double tap picture to expand gallery
Dennis Tyler spends a lot of time at the dog track, but what he’s betting on is a happier outcome for the greyhounds who have run their last race.
As president of Greyhound Pets of America Central Florida (GPACF), Tyler helps find new homes for dogs who, due to age or injury, no longer qualify to race at a track.
His organization, which runs the adoption program at Melbourne Greyhound Park, evaluates the dogs’ fitness to become family pets, gets them spayed or neutered, then adopts them out either locally or by transporting them to partnering greyhound rescue groups in the United States and Canada.
Tyler and his wife Claire, who are both retirees from Kennedy Space Center, make the long-distance delivery runs themselves, driving a 22-compartment, stainless-steel trailer to such distant locales as New Jersey (21 hours) and Buffalo, N.Y. (23 hours). They typically don’t stop other than to refuel and drop off dogs with rescue groups along the way.
The drives are long, but the rewards are great: Since 1996, GPACF has helped move more than 7,200 greyhounds into homes.
Greyhound Pets of America is a nonprofit that ’s neutral on dog racing—a business decried by many animal welfare advocates because, among other problems, the dogs are bred excessively and spend much of their lives in crates or pens.
The industry is waning; there once were more than 50 tracks nationwide, but now only 22 remain, Tyler says. Thirteen of those tracks are in Florida, but that number could decrease if the state legislature passes a bill—pending at press time—that would nix a state requirement that facilities offering other types of gambling also offer live greyhound racing.
The Tylers got hooked on greyhounds after acquiring an injured female racing dog from their next-door neighbor who worked at the track, and discovering that they’re “not the hyper race dog that everybody thinks they are,” Tyler says. They were struck by just how nice greyhounds are, and they learned about the greyhound surplus at the track. “We saw that there was a need,” Tyler says. “There [were] a lot of dogs that weren’t getting adopted out.”
Tyler got involved in GPACF in 1991 and became president in 1995. In 1996, the group became the official adoption agency at the Melbourne track. Track officials “asked if wecould move 70 dogs [a year], and I about fell out of my chair,” Tyler recalls. Florida is inundated with greyhounds, making local adopters tough to find.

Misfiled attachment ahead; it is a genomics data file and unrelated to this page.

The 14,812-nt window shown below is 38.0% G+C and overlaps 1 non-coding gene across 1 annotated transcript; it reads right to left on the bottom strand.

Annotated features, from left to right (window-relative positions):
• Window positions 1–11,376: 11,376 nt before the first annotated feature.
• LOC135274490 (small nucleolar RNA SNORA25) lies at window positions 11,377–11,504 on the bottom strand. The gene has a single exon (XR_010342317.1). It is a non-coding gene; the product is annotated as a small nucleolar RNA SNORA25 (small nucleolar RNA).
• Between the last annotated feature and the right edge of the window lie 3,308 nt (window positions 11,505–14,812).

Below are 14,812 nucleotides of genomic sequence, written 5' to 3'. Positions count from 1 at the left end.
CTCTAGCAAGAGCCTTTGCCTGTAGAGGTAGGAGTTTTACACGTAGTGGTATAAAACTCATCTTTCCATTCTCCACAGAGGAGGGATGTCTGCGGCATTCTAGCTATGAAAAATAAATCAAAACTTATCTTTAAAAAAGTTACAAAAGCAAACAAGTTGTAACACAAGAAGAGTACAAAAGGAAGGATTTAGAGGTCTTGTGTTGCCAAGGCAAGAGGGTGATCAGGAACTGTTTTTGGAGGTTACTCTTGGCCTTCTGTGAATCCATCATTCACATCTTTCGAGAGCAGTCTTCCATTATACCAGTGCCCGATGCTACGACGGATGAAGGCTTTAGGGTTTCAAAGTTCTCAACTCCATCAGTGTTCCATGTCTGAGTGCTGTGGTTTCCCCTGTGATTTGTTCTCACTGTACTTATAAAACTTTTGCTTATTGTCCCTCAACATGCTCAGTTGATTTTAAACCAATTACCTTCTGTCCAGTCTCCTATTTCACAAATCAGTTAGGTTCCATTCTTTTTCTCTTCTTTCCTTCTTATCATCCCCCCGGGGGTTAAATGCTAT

Tyler recalls his first year as a “baptism of fire,” but the group learned about shipping greyhounds to other parts of the country, and managed to move 160 dogs. The adoption ef for t s grew from there. The following year, four kennels went out of business at the end of the racing season, and GPACF moved 509 dogs.
“The track manager used to ask me, ‘How you gonna move all them dogs?’ I said, ‘One dog at a time.’”
Tyler volunteers nearly full time for GPACF. “Every day you walk into all these kennels … and you see all those faces and everything. That’s what keeps you going. They all need homes,” he says. There are about 9,000 dogs racing in Florida, and on any given day there are probably 400 or 500 who need homes, according to Tyler.
Tyler sometimes visits other tracks in Florida with a “shopping list” from the rescue groups he works with—one might want a female, brindle greyhound who’s good with children and cats, for example. “There’s some dogs that we’re looking for, some dogs that we need, and then we’ll see dogs that need us—one with a broken leg, one with no hair on their back, one that has some kind of a medical problem,” Tyler says. “And we say, ‘We’ll take that one, too.’” A broken leg can cost $1,200 to repair, but GPACF has beefed up its fundraising over the years to cover such expenses.
The dogs he’s helped save aren’t shy about expressing their gratitude, even years after their rescue.
When Tyler visits the annual picnic fundraiser held by GPA’s Maryland chapter to showcase dogs enjoying life after racing, greyhounds “will drag their owners across this huge park,” says Ethel Whitehurst, the group’s president. “They catch sight of him, and they’re pulling and pulling … and they remember him, and they whimper. When they get to him, they just go nuts.”
“That’s really the payoff. They do remember you,” Tyler says. “… At least one time [the group gave me] a shirt, and by the end of the day I had paw prints all over it.”
For more information about Greyhound Pets of America Central Florida, visit floridagreyhounds.com.